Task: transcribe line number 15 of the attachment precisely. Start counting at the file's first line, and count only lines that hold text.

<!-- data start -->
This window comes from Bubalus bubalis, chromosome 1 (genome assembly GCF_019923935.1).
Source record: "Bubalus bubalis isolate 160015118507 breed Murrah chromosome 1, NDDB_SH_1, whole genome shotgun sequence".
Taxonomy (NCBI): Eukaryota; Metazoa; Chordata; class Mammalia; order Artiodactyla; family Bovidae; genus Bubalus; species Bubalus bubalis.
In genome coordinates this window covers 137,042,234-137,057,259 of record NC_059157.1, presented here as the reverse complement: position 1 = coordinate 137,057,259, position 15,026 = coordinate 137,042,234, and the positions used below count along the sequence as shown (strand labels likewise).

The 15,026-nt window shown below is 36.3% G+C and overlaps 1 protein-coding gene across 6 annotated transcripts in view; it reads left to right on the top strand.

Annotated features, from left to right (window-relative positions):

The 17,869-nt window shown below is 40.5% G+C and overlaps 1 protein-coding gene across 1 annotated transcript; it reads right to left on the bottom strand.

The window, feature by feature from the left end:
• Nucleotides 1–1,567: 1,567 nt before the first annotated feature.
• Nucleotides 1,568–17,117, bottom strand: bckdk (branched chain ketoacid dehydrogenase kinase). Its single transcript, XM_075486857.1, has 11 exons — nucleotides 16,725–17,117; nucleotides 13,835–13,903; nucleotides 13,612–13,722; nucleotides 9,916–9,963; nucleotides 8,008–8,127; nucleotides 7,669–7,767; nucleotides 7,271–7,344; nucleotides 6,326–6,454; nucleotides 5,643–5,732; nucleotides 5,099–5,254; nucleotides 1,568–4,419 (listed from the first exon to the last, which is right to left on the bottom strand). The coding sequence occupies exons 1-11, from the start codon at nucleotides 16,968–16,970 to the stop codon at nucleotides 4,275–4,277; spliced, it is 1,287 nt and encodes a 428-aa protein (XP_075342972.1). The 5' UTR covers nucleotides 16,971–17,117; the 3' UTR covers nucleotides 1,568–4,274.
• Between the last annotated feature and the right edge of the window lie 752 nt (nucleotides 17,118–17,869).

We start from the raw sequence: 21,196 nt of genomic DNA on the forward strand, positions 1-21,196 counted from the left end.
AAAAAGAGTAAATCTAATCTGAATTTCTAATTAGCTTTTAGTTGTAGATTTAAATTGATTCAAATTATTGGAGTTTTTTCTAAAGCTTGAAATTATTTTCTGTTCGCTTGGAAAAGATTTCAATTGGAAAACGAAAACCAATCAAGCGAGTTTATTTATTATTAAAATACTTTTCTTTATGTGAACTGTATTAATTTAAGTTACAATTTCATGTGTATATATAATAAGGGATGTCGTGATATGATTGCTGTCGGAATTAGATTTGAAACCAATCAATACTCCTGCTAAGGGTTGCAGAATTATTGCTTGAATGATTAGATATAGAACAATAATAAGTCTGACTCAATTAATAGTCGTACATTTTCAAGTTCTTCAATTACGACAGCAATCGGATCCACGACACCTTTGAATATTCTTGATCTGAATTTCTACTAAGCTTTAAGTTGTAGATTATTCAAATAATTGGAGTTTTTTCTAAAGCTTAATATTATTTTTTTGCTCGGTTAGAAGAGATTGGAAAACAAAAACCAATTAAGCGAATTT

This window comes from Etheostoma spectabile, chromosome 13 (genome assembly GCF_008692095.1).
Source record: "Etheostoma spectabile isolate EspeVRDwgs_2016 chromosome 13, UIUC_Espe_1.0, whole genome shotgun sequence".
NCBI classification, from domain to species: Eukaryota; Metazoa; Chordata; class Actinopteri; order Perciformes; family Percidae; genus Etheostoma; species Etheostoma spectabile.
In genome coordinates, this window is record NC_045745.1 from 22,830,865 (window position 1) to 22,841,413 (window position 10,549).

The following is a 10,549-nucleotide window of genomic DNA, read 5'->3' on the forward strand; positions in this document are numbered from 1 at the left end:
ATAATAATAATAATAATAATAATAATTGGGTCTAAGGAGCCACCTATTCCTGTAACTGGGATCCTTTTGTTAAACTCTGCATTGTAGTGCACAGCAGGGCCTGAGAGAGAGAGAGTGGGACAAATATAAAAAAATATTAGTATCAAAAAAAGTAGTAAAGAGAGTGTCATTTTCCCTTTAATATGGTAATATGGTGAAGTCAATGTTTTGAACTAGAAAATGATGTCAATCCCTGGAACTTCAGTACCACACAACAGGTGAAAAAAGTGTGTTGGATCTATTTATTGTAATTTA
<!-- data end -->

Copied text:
Source record: "Etheostoma spectabile isolate EspeVRDwgs_2016 chromosome 13, UIUC_Espe_1.0, whole genome shotgun sequence".